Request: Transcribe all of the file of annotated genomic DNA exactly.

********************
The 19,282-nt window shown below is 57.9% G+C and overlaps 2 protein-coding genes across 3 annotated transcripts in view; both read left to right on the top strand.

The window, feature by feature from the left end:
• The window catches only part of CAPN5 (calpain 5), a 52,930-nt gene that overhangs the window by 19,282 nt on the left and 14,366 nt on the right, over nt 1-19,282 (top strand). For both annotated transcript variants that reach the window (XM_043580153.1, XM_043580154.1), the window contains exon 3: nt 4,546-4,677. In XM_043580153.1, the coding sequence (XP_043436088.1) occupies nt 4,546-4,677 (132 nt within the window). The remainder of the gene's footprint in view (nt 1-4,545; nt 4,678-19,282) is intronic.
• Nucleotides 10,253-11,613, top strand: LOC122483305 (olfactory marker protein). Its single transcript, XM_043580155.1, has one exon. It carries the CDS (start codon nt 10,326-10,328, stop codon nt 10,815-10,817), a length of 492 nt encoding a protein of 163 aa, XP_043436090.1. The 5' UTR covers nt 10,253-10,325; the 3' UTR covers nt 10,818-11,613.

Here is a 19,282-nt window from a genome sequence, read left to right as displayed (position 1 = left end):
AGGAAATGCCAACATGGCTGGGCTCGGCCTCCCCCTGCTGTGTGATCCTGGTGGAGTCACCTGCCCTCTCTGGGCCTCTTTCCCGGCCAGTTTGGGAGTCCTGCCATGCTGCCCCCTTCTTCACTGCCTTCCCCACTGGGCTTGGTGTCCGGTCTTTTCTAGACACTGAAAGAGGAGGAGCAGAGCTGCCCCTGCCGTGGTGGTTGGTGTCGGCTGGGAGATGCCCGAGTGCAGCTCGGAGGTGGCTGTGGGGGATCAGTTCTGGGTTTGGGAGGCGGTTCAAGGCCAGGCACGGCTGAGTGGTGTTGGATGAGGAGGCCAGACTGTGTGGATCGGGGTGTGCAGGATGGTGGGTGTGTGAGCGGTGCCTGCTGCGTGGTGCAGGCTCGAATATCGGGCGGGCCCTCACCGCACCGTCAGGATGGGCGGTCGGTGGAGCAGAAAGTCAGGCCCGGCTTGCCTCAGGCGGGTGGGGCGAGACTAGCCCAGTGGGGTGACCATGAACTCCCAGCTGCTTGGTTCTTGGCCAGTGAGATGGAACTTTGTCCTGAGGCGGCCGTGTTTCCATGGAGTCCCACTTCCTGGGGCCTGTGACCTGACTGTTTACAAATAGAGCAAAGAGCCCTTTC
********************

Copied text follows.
The 19,282-nt window shown below is 57.9% G+C and overlaps 2 protein-coding genes across 3 annotated transcripts in view; both read left to right on the top strand.

The window, feature by feature from the left end:
• The window catches only part of CAPN5 (calpain 5), a 52,930-nt gene that overhangs the window by 19,282 nt on the left and 14,366 nt on the right, over nt 1-19,282 (top strand). For both annotated transcript variants that reach the window (XM_043580153.1, XM_043580154.1), the window contains exon 3: nt 4,546-4,677. In XM_043580153.1, the coding sequence (XP_043436088.1) occupies nt 4,546-4,677 (132 nt within the window). The remainder of the gene's footprint in view (nt 1-4,545; nt 4,678-19,282) is intronic.
• Nucleotides 10,253-11,613, top strand: LOC122483305 (olfactory marker protein). Its single transcript, XM_043580155.1, has one exon. It carries the CDS (start codon nt 10,326-10,328, stop codon nt 10,815-10,817), a length of 492 nt encoding a protein of 163 aa, XP_043436090.1. The 5' UTR covers nt 10,253-10,325; the 3' UTR covers nt 10,818-11,613.

Here is a 19,282-nt window from a genome sequence, read left to right as displayed (position 1 = left end):
AGGAAATGCCAACATGGCTGGGCTCGGCCTCCCCCTGCTGTGTGATCCTGGTGGAGTCACCTGCCCTCTCTGGGCCTCTTTCCCGGCCAGTTTGGGAGTCCTGCCATGCTGCCCCCTTCTTCACTGCCTTCCCCACTGGGCTTGGTGTCCGGTCTTTTCTAGACACTGAAAGAGGAGGAGCAGAGCTGCCCCTGCCGTGGTGGTTGGTGTCGGCTGGGAGATGCCCGAGTGCAGCTCGGAGGTGGCTGTGGGGGATCAGTTCTGGGTTTGGGAGGCGGTTCAAGGCCAGGCACGGCTGAGTGGTGTTGGATGAGGAGGCCAGACTGTGTGGATCGGGGTGTGCAGGATGGTGGGTGTGTGAGCGGTGCCTGCTGCGTGGTGCAGGCTCGAATATCGGGCGGGCCCTCACCGCACCGTCAGGATGGGCGGTCGGTGGAGCAGAAAGTCAGGCCCGGCTTGCCTCAGGCGGGTGGGGCGAGACTAGCCCAGTGGGGTGACCATGAACTCCCAGCTGCTTGGTTCTTGGCCAGTGAGATGGAACTTTGTCCTGAGGCGGCCGTGTTTCCATGGAGTCCCACTTCCTGGGGCCTGTGACCTGACTGTTTACAAATAGAGCAAAGAGCCCTTTC